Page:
by Anton Shilov
10/07/2008 | 12:34 PM
Nvidia Corp., the world’s largest supplier of discrete graphics processing units (GPUs), reportedly plans to reduce the number of its partners among graphics cards suppliers. Some other partners have either dropped exclusivity of Nvidia or are planning to do that. The effects of the decisions are not evident, but this may eventually lower Nvidia’s market share.
Earlier this year Palit Microsystems, which controls Gainward graphics cards supplier and also ships graphics boards under its own name, decided to start production of ATI Radeon-based graphics cards under both brands; effectively dropping exclusive relationship with Nvidia. In addition, ASK Technology, the company which controls InnoVision Multimedia (which is primarily known for its Inno3D-branded graphics cards powered by Nvidia GeForce graphics processors), recently established graphics card supplier called Force3D that has a range of ATI-powered add-in-boards.
According to news-stories by various web-sites (Fudzilla, The Inquirer, THG), Club3D and Foxconn are likely to stop selling Nvidia GeForce-based graphics cards. At present Club3D supplies both GeForce and Radeon graphics adapters, whereas Foxconn, which owns a stake in Leadtek Research graphics card vendor, has maintained Nvidia exclusivity. It is unclear whether Club3D and Foxconn decided to stop supplying Nvidia GeForce cards themselves, or Nvidia decided to cease relationships with the aforementioned companies.
It is interesting to note that contract maker Foxconn Electronics builds high-end Nvidia GeForce graphics cards. The destiny of Nvidia and Foxconn Electronics partnership are not clear at the moment.
The same media reports claim that EVGA and XFX are also considering to end their agreements to exclusively ship Nvidia-powered video cards. Both companies have been very loyal to Nvidia and enjoyed massive support from the Santa Clara, California-based GPU designer.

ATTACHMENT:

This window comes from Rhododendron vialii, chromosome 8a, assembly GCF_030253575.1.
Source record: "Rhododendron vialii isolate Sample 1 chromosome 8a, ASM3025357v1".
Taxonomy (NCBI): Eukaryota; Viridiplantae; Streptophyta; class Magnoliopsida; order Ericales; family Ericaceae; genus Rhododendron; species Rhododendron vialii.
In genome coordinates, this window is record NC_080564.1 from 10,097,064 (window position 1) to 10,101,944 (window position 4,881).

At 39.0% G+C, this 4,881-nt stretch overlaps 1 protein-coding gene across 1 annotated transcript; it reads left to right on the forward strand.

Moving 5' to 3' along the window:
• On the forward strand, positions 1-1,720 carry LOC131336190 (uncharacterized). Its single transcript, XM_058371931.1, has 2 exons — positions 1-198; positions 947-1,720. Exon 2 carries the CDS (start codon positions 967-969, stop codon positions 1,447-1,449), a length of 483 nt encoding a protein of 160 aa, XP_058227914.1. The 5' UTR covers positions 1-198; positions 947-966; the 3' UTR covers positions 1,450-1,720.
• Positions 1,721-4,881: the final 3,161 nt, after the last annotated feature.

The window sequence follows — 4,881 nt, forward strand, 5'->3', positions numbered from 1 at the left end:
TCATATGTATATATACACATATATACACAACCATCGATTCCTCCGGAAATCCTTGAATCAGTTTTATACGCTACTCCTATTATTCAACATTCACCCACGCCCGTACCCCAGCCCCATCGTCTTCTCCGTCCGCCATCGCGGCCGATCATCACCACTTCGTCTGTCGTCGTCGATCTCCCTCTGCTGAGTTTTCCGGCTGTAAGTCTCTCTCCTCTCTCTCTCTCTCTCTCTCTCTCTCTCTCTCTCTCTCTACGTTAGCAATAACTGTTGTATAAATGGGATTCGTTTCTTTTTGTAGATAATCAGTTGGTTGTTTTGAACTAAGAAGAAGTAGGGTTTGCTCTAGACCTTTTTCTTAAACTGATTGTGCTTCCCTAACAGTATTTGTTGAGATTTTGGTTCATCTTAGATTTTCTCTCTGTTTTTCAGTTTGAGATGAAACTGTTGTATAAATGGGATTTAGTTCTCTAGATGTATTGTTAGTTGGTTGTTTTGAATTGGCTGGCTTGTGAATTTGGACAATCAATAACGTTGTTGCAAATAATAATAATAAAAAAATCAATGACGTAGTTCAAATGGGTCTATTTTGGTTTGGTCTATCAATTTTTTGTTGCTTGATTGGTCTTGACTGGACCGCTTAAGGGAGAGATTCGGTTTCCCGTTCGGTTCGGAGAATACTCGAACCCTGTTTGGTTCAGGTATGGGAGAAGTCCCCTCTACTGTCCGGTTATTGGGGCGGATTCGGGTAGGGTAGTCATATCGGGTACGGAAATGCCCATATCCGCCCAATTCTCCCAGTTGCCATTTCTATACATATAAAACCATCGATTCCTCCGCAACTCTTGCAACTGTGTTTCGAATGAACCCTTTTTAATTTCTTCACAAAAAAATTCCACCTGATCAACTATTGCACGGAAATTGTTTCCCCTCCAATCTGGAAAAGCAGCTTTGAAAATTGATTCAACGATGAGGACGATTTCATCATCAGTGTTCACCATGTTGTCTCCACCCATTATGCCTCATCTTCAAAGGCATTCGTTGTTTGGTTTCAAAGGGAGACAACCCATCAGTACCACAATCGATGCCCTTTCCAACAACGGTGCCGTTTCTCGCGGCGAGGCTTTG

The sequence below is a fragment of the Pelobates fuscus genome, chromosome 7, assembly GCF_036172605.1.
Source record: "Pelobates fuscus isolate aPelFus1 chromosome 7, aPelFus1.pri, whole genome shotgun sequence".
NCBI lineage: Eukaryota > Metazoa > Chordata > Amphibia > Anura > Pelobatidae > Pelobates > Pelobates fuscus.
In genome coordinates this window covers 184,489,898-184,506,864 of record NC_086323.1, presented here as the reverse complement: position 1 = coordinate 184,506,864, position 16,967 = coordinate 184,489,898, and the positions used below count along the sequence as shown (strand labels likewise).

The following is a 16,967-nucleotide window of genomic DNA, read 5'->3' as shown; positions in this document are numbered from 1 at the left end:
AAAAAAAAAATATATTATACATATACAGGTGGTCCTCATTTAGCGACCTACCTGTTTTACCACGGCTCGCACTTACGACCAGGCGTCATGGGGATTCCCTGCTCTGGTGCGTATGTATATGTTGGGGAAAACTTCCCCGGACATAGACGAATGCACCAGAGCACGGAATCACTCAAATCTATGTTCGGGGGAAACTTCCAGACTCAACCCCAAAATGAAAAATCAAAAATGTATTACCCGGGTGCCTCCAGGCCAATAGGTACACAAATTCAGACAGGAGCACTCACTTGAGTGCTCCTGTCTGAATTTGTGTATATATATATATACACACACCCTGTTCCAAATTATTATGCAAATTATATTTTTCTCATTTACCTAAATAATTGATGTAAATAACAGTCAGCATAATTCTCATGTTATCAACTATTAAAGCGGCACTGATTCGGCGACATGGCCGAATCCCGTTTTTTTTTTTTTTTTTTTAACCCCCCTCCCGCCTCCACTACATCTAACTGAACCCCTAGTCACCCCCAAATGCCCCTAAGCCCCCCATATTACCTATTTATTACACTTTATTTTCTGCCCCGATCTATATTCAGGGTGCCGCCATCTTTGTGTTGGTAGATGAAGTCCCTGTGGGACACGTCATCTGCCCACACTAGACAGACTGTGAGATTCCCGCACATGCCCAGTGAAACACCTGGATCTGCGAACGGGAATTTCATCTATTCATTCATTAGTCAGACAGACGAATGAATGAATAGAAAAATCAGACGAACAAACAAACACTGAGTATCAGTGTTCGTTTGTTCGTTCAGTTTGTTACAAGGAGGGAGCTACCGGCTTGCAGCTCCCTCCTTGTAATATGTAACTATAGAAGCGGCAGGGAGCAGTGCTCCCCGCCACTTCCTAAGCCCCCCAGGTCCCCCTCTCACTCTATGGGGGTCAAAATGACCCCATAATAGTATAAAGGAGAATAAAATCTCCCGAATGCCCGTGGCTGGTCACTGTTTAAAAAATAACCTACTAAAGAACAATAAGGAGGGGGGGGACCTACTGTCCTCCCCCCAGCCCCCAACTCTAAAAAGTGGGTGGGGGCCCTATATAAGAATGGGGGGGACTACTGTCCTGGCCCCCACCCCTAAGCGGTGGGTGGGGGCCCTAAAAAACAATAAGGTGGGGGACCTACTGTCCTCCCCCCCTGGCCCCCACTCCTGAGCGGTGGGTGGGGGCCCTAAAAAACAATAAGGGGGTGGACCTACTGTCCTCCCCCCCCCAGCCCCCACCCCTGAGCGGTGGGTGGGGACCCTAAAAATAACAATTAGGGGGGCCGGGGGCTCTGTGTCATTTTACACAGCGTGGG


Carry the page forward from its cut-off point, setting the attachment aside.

Earlier this year certain sources said that many add-in-card partners as well as distributors are displeased about Nvidia’s frequent new chip launches that decrease pricing of existing graphics cards and minimize profits. Another reason for disappointment of certain partners may be Nvidia’s Unilateral Minimum Advertised Price Policy (UMAP) initiative that restricts resellers to sell Nvidia-based products below certain price level.
Theoretically, lower number of AIB partners would mean lower market share of Nvidia. However, this will stabilize the company’s business as well as positions on the market.
Back in 2002 and 2003, when Nvidia’s GeForce FX product lineup was not strongly competitive against ATI Radeon 9000-series, many add-in-board partners, including Asustek Computer, stopped to exclusively supply Nvidia graphics cards. Nevertheless, nowadays Asustek Computer is still Nvidia’s largest customer and revenue of both companies have increased dramatically since 2003.